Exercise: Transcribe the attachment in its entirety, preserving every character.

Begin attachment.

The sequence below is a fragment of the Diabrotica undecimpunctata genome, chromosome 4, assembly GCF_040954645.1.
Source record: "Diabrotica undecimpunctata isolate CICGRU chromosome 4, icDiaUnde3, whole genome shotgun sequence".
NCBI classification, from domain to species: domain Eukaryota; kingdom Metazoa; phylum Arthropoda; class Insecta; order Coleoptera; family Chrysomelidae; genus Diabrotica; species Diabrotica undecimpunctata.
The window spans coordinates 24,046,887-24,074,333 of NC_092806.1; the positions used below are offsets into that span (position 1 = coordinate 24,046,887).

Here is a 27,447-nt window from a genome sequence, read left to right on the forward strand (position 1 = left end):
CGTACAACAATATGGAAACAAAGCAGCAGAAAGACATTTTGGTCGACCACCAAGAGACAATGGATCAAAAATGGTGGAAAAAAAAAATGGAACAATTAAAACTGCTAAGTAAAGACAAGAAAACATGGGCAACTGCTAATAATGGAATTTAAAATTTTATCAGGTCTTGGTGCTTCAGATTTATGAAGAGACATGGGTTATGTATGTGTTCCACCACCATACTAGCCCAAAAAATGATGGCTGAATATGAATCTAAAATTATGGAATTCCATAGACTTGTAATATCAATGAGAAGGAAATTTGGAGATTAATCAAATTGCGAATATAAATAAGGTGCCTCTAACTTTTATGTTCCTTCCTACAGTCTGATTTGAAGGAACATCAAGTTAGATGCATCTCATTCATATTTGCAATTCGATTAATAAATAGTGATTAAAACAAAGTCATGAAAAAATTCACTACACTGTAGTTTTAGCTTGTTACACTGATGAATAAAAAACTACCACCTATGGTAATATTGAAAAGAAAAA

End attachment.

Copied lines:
The sequence below is a fragment of the Diabrotica undecimpunctata genome, chromosome 4, assembly GCF_040954645.1.
Source record: "Diabrotica undecimpunctata isolate CICGRU chromosome 4, icDiaUnde3, whole genome shotgun sequence".
NCBI classification, from domain to species: domain Eukaryota; kingdom Metazoa; phylum Arthropoda; class Insecta; order Coleoptera; family Chrysomelidae; genus Diabrotica; species Diabrotica undecimpunctata.
The window spans coordinates 24,046,887-24,074,333 of NC_092806.1; the positions used below are offsets into that span (position 1 = coordinate 24,046,887).

Here is a 27,447-nt window from a genome sequence, read left to right on the forward strand (position 1 = left end):
CGTACAACAATATGGAAACAAAGCAGCAGAAAGACATTTTGGTCGACCACCAAGAGACAATGGATCAAAAATGGTGGAAAAAAAAAATGGAACAATTAAAACTGCTAAGTAAAGACAAGAAAACATGGGCAACTGCTAATAATGGAATTTAAAATTTTATCAGGTCTTGGTGCTTCAGATTTATGAAGAGACATGGGTTATGTATGTGTTCCACCACCATACTAGCCCAAAAAATGATGGCTGAATATGAATCTAAAATTATGGAATTCCATAGACTTGTAATATCAATGAGAAGGAAATTTGGAGATTAATCAAATTGCGAATATAAATAAGGTGCCTCTAACTTTTATGTTCCTTCCTACAGTCTGATTTGAAGGAACATCAAGTTAGATGCATCTCATTCATATTTGCAATTCGATTAATAAATAGTGATTAAAACAAAGTCATGAAAAAATTCACTACACTGTAGTTTTAGCTTGTTACACTGATGAATAAAAAACTACCACCTATGGTAATATTGAAAAGAAAAA